James King & The Lone Wolves

A new show just announced – a rare opportunity to see an iconic Glasgow band with one hell of a reputation.

James King and the Lonewolves – the Glasgow band famed in the 1980s for their wild gigs – are back together, and still have some bite about them. They play at The Cluny2 in Newcastle on Saturday 18th July. Doors 8pm.

As outspoken frontman James proves when he explains why music could do with a shake-up.
“I looked around at bands I like, and there’s good stuff like the Amazing Snakeheads, but there’s all these folk-rock bands around who look like geography teachers,” he says.

In the early 80s, after Postcard Records went bust, James and company quickly earned a reputation as Scotland’s most dangerous and hotly-tipped group, with tales of brawls at gigs and bust-ups with the crowd. While some of that was true, the singer reckons the band’s attempts to play up to the hype backfired on them.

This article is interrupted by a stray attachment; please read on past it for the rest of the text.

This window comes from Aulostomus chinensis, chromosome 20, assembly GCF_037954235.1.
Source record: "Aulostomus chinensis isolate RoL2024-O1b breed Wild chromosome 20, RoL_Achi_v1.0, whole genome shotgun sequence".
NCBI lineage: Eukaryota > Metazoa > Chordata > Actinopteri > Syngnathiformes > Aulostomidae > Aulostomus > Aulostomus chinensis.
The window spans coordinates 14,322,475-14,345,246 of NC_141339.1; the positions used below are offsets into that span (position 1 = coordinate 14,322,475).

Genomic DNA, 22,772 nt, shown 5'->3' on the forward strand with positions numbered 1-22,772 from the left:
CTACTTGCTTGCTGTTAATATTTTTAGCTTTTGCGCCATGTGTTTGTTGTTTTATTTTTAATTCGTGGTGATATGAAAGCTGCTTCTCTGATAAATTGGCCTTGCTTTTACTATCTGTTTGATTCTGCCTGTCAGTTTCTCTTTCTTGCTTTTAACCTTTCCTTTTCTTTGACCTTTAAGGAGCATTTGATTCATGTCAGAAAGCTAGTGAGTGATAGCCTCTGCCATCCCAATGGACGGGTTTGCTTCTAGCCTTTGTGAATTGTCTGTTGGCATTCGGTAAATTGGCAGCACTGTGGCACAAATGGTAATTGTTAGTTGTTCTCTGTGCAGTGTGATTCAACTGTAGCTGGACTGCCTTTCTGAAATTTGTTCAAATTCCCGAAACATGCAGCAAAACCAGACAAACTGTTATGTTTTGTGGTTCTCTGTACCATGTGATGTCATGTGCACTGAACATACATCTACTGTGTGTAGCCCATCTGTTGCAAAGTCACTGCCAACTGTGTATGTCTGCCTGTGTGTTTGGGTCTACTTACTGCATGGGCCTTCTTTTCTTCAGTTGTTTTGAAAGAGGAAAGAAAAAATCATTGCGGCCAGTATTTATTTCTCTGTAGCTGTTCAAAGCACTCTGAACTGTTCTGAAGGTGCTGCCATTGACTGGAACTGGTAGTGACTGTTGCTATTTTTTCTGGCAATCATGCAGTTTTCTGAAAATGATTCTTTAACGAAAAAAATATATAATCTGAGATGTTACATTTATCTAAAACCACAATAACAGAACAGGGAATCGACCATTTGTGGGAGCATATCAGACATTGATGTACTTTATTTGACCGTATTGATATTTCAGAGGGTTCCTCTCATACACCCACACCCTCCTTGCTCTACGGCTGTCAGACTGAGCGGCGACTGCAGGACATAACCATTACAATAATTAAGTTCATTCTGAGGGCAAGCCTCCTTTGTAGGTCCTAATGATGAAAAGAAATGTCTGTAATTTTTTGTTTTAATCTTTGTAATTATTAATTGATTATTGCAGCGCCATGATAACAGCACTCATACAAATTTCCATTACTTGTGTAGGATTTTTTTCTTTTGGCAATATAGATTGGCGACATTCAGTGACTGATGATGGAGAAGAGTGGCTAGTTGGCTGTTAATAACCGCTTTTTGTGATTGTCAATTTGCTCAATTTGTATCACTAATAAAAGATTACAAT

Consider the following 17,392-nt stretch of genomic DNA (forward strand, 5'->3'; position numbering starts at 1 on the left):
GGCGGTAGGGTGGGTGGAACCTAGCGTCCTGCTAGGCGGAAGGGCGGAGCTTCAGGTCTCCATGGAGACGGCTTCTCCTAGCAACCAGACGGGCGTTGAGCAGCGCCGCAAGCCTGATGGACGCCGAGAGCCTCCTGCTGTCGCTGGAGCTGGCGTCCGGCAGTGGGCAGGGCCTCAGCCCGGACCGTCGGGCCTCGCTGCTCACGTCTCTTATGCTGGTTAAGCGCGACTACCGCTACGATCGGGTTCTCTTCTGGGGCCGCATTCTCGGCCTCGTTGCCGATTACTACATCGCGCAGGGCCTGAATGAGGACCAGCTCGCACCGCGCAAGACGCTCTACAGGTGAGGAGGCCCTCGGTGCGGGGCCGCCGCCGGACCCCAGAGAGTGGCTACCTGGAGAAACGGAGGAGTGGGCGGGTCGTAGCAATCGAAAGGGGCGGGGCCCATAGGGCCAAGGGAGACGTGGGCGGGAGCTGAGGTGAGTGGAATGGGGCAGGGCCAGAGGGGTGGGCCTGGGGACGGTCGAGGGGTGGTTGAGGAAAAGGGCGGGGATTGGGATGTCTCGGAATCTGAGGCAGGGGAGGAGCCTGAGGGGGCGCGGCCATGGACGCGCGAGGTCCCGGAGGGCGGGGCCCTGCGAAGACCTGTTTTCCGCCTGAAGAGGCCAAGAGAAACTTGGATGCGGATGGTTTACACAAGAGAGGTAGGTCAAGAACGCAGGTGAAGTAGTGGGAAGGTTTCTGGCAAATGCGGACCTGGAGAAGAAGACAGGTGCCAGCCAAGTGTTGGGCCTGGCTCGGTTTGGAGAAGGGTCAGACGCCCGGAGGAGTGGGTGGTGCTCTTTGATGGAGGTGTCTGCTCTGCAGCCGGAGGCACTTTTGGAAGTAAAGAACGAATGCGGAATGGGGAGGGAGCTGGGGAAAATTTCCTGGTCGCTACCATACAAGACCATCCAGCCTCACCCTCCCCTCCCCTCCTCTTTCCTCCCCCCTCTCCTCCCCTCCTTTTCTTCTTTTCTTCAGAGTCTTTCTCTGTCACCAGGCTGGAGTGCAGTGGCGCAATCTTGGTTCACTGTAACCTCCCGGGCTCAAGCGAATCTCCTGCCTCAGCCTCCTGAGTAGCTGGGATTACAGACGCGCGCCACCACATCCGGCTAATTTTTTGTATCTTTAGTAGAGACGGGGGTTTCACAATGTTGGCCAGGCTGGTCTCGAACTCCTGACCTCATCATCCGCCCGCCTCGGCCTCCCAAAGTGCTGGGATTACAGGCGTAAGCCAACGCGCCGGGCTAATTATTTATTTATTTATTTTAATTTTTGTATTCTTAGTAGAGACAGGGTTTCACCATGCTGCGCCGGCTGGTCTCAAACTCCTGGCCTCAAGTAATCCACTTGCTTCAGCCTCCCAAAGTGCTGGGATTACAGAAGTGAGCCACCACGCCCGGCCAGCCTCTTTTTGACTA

“People were waiting to pounce on us, and there were people who might have gone to our concerts who’d say ‘ah, this is too wild for us’. When you take the game on you try to use all that hype to get attention, but you can’t cry when that goes wrong and you’re saddled with the image.

“By the end of the day, we didn’t care what people wrote about us. They say there’s no such thing as bad publicity, but there is. A band like the New York Dolls got a lot of it, and what people forget is that those bands failed initially. They’re revered now but they couldn’t get arrested as an active band.”

The Lonewolves eventually broke up in 1985, despite interest from record companies. However, after reforming to play a tribute gig for Glasgow promoter and restaurateur Allan Mawn in 2011, James and guitarist Jake McKechan decided to keep the group going as an ongoing concern.
Yet this isn’t a quick nostalgia project. They’ve already released a double A-side single that contains new recordings of old favourites Fun Patrol and Pretty Blue Eyes and have just released the critically acclaimed new album “Lost Songs Of The Confederacy” on Sterogram.

Tickets are available now from the venue and on line


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